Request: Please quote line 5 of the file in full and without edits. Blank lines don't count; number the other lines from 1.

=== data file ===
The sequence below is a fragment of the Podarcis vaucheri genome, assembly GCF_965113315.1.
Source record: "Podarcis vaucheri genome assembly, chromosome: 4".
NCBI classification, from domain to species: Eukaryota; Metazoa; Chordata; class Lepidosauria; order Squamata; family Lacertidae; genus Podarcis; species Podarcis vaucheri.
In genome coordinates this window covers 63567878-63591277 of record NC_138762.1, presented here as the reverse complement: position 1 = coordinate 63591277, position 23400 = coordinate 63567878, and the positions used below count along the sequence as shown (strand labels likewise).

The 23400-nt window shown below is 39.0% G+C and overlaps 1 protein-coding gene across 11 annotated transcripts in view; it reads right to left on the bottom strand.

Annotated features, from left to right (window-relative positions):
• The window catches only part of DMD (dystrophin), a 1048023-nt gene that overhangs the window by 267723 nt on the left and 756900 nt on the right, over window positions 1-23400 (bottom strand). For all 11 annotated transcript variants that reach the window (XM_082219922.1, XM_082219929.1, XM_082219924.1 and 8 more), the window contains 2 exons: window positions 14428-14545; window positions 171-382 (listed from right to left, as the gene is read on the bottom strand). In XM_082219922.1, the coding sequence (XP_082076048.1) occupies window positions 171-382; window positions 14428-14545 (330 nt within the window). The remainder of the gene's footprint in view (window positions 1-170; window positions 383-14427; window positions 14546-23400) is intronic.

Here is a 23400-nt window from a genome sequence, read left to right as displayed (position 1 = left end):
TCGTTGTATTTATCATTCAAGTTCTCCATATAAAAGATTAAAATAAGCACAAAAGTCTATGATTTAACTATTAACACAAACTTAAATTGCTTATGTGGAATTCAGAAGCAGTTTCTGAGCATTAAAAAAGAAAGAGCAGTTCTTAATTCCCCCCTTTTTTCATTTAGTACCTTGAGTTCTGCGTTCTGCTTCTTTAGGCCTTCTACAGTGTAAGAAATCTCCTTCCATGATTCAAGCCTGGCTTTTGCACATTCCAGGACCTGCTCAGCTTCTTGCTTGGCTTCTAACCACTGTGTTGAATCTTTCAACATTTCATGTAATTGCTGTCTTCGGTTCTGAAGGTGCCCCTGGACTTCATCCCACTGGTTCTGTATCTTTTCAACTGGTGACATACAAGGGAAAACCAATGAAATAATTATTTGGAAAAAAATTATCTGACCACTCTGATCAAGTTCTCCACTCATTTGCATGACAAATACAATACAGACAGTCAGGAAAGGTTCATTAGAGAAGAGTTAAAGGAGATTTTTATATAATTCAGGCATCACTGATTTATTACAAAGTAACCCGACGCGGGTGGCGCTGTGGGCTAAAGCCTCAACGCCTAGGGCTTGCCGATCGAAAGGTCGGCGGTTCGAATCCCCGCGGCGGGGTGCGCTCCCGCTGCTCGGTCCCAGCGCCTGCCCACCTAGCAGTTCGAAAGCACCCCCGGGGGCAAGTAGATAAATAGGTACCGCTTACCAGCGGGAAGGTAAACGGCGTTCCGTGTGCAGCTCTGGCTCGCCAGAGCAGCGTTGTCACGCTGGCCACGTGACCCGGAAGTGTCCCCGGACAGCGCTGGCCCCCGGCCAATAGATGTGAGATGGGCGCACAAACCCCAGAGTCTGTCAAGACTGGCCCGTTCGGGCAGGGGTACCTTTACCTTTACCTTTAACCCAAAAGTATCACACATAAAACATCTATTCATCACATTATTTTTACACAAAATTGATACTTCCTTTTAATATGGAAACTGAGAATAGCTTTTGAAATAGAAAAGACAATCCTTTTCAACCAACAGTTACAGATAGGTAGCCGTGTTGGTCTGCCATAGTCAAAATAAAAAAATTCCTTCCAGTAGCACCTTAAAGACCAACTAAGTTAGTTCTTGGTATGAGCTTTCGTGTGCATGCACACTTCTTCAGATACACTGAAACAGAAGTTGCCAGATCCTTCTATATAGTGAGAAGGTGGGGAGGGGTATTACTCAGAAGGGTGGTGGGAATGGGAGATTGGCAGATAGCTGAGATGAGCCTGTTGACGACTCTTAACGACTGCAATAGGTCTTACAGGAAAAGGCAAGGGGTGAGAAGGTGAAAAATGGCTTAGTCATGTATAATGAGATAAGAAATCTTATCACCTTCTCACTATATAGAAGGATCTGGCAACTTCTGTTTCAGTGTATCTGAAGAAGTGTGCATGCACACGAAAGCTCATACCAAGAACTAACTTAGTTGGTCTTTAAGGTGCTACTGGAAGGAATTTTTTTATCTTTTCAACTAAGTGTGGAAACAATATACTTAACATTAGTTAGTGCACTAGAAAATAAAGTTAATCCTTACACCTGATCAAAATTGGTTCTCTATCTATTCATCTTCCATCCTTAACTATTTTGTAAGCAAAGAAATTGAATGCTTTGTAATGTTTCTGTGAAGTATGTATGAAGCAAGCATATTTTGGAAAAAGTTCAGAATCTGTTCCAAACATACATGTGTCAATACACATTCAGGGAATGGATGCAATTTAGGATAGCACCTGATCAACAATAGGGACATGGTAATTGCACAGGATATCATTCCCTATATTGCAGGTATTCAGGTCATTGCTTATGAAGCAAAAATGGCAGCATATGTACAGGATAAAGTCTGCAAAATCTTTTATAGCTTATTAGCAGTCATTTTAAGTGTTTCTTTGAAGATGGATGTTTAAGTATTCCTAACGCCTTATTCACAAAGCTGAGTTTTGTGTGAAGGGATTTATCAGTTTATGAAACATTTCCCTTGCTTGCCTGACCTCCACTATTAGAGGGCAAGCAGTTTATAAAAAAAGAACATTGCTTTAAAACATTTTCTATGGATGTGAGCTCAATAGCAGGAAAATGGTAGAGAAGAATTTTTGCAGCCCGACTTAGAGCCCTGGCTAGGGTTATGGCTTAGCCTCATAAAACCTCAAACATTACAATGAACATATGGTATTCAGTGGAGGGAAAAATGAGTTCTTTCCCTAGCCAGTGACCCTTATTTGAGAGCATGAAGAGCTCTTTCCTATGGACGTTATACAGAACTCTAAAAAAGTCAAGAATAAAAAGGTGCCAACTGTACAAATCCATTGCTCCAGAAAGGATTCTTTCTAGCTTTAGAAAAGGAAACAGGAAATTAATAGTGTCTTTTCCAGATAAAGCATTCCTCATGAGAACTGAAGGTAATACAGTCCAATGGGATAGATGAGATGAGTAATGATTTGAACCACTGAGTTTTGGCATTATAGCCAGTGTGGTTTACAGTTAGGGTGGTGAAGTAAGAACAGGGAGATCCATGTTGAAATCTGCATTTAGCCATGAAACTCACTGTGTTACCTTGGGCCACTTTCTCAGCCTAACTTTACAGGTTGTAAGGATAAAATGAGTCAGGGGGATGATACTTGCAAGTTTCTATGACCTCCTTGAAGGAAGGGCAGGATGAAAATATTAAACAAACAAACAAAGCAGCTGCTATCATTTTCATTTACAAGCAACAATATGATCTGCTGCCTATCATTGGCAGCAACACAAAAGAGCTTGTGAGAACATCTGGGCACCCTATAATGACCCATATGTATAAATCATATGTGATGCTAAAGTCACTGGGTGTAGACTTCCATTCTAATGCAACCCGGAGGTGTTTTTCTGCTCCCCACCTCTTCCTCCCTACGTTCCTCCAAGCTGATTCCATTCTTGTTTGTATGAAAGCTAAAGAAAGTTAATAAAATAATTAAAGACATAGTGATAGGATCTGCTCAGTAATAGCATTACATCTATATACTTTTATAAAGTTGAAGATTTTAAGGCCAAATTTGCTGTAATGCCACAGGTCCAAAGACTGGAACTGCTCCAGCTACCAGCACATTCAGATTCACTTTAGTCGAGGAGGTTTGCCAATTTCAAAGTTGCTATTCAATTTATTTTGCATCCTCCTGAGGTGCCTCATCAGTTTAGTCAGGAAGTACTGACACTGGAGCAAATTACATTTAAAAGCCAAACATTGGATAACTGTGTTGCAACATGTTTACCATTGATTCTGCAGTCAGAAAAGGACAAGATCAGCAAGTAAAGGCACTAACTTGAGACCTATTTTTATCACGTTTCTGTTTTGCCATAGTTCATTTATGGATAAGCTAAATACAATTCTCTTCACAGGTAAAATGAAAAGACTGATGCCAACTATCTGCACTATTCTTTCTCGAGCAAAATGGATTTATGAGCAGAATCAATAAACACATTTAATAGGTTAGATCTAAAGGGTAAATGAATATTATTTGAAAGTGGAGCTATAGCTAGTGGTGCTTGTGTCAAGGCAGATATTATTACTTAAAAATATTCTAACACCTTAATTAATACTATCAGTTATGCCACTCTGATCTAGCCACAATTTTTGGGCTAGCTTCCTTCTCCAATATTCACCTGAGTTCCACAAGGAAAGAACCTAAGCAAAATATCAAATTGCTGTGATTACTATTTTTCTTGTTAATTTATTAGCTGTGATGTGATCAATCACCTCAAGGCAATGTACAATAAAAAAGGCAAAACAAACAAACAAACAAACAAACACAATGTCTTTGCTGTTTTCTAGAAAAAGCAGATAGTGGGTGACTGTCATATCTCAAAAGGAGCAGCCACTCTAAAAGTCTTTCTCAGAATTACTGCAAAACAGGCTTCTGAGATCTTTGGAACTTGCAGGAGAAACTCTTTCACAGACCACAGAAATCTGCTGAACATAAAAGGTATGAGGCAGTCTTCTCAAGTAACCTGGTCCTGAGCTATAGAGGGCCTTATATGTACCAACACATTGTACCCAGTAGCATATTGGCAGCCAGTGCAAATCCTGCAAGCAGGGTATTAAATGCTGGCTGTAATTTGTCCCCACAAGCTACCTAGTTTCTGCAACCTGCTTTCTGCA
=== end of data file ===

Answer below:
The 23400-nt window shown below is 39.0% G+C and overlaps 1 protein-coding gene across 11 annotated transcripts in view; it reads right to left on the bottom strand.